Showing posts from June, 2012

Transitional markers

It sounds like Iceland is not going to be marking the transition to a new president anytime soon, even though today was an election day there. That is too bad, because transitions are a good thing. Yesterday afternoon, several of us from my department went out for beers to celebrate our own little transitional moment. The occasion was both the end of the first summer teaching session and to celebrate the fact the my classmate, Carl, accepted a teaching position at Gustavus Adolfus college in Minnesota. It seemed like a good moment then to mark the transition from the old departmental make-up, which has included Carl teaching for the last six or seven years straight, into the next phase. Another classmate of mine, Molly, started talking about other types of transitions we go through as graduate students in the Scandinavian Department at Berkeley. She recently finished her PhD qualifying exams, a process I went through in 2007. That is a grueling process of being locked in a room by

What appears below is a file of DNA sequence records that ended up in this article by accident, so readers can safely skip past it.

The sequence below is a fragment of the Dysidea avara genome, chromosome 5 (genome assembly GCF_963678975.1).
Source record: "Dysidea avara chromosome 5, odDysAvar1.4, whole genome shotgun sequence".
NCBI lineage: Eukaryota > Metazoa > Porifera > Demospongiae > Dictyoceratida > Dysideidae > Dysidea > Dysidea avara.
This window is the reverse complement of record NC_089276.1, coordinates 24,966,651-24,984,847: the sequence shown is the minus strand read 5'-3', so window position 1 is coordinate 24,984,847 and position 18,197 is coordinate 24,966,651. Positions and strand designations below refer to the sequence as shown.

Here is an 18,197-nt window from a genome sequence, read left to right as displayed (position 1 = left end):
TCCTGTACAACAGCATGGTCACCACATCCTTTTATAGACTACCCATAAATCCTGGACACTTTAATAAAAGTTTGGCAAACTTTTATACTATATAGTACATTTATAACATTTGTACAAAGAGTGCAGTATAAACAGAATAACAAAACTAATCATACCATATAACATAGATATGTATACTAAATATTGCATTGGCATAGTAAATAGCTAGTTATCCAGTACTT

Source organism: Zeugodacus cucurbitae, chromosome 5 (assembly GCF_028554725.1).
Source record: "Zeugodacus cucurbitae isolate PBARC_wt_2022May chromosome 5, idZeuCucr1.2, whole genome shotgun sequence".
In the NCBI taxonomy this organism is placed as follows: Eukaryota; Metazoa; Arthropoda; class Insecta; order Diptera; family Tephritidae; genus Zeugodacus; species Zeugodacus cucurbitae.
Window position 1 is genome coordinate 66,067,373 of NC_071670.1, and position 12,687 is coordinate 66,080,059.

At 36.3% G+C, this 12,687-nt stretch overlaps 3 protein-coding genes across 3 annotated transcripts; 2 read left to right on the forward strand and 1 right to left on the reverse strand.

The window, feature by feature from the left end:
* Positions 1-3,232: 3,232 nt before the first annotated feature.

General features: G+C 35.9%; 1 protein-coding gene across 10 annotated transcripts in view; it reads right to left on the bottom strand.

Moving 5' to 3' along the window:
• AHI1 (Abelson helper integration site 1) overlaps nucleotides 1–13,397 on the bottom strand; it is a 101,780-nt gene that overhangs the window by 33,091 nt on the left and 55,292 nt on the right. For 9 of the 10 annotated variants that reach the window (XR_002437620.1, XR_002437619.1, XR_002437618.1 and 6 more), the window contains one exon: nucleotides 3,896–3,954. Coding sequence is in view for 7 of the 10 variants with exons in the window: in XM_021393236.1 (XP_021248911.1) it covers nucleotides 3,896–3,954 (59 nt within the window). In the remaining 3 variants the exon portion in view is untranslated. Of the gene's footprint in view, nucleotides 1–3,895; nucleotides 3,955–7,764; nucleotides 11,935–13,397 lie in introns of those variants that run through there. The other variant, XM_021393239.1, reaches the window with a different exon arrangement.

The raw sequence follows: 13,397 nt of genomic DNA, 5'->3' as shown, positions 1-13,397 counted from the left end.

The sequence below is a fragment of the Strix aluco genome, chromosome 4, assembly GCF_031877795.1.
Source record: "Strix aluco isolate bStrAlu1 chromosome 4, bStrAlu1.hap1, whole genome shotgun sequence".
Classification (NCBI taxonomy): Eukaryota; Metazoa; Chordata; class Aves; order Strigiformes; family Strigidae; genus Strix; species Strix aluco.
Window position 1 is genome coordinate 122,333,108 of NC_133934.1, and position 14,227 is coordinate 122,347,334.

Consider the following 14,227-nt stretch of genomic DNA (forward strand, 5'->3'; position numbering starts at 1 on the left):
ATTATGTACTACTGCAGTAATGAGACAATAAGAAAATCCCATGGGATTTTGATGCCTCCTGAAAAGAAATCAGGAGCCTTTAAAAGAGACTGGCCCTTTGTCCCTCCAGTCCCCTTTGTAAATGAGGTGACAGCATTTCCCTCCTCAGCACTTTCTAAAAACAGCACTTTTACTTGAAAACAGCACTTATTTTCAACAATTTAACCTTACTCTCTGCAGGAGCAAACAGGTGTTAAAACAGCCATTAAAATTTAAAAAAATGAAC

Universal Health Care

Yesterday the Supreme Court of the U.S. made a ruling on what had been called the most monumental case in U.S. history, though surely that was a slight exaggeration. It was anyhow on all the news outlets constantly for the last several weeks, and  when the actual case was being heard back in the spring, it was covered like the O.J. Simpson trial. So the entire U.S. has been focused on this court case for the better part of six months, no joke. For Icelanders, it might be hard to imagine just how important this court case was for Americans. On the legal side, it was ruling on a small technicality of the law that, if overturned, would have put in jeopardy a whole slue of Federal government policies. The reason for this is that to overturn this law, the court would have had to rule that the Federal government was not allow to impose taxes for anything that was not strictly financial (commerce) in nature. This would have put all sorts of government incentives--everything from environment